No evidence that cannabis use lowers opioid dependence

A 20-year-long study has found insufficient evidence to link opioid use with cannabis use. This means, the study suggests, that cannabis may not be effective harm reduction for opioid use disorders.

The Australian study, published in the American Journal of Psychiatry, tracked 615 people with heroin dependence from 2001 to 2022.

“There are claims that cannabis may help decrease opioid use or help people with opioid use disorders keep up with treatment,” says lead author Dr Jack Wilson, a researcher at the University of Sydney.

But Wilson says these claims aren’t based on thorough evidence. “It’s crucial to note those studies examine short-term impact, and focus on treatment of chronic pain and pain management, rather than levels of opioid use in other contexts.”

The University of Sydney study, conversely, draws on longer-term information. The researchers used data from the Australian Treatment Outcome Study, a longitudinal study which tracks people who entered treatment for heroin dependence in Sydney. Participants were recruited and interviewed once in 2001-2002, then followed up for interviews 6 times over the next 18-20 years.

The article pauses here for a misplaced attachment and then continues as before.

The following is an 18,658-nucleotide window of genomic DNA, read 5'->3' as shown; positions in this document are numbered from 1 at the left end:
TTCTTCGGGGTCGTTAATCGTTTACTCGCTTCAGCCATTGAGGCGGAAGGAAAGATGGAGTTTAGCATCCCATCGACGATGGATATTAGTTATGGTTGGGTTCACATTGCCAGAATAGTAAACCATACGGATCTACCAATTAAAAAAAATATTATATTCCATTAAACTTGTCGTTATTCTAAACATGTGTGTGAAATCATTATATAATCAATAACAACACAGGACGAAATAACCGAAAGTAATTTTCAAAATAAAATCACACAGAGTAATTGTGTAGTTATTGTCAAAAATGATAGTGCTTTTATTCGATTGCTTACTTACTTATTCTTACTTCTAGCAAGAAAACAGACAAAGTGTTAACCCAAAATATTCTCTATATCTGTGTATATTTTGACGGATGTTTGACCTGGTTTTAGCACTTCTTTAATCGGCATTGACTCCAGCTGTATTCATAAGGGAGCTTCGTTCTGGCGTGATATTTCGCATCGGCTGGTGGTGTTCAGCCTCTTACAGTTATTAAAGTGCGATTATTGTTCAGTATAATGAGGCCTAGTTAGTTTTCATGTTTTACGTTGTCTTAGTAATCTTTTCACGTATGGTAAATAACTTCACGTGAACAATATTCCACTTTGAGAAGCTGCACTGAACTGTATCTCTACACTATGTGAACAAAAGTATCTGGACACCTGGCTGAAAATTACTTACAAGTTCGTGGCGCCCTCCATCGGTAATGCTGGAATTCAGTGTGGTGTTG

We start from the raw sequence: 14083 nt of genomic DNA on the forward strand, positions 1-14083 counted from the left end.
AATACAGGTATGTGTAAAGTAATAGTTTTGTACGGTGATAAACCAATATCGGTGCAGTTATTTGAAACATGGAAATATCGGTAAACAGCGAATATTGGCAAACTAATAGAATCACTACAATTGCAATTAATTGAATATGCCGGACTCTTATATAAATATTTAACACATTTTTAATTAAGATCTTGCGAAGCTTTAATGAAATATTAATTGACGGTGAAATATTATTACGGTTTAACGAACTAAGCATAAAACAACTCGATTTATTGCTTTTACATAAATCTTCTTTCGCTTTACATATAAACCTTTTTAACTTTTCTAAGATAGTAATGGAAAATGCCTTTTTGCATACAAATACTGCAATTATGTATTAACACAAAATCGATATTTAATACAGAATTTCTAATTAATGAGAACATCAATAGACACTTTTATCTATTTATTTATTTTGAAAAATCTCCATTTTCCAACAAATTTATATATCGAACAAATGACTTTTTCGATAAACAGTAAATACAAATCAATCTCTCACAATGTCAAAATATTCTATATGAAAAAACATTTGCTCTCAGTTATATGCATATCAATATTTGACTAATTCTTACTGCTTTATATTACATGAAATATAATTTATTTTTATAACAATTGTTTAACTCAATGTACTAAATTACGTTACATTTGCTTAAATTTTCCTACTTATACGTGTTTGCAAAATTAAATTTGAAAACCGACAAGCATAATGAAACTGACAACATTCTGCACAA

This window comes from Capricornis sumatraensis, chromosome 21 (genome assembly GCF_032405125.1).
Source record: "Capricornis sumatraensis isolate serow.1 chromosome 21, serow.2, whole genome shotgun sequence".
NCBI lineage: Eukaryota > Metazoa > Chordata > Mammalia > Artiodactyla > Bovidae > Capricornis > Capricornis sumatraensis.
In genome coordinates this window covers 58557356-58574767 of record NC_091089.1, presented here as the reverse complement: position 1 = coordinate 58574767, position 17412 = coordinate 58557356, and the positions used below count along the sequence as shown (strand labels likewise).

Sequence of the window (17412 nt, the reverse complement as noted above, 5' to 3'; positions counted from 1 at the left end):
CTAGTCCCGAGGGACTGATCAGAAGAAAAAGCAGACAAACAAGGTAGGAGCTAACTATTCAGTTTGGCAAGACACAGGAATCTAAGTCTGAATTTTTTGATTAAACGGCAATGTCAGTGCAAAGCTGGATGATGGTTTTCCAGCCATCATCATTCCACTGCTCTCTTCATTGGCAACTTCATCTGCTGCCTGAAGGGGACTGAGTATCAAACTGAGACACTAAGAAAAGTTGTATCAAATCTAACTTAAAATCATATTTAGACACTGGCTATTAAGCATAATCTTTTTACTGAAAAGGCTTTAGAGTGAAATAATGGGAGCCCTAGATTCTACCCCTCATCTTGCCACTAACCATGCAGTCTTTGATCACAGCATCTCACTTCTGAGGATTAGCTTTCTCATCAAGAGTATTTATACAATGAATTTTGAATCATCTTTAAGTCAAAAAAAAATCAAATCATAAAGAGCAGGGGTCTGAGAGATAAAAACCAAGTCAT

The researchers used several statistical techniques to adjust for age and other factors, allowing them to look at the link between cannabis and opioid use.

“Our investigation shows that cannabis use remains common among this population, but it may not be an effective long-term strategy for reducing opioid use,” says Wilson.

There was some evidence of a link between the two substances at earlier follow-up interviews, but the researchers say this evidence was inconsistent.

“Opioid use disorders are complex and unlikely to be resolved by a single treatment,” says Wilson.

“The best way to support them is evidence-based holistic approaches that look at the bigger picture, and include physical, psychological, and pharmacotherapy therapies.”

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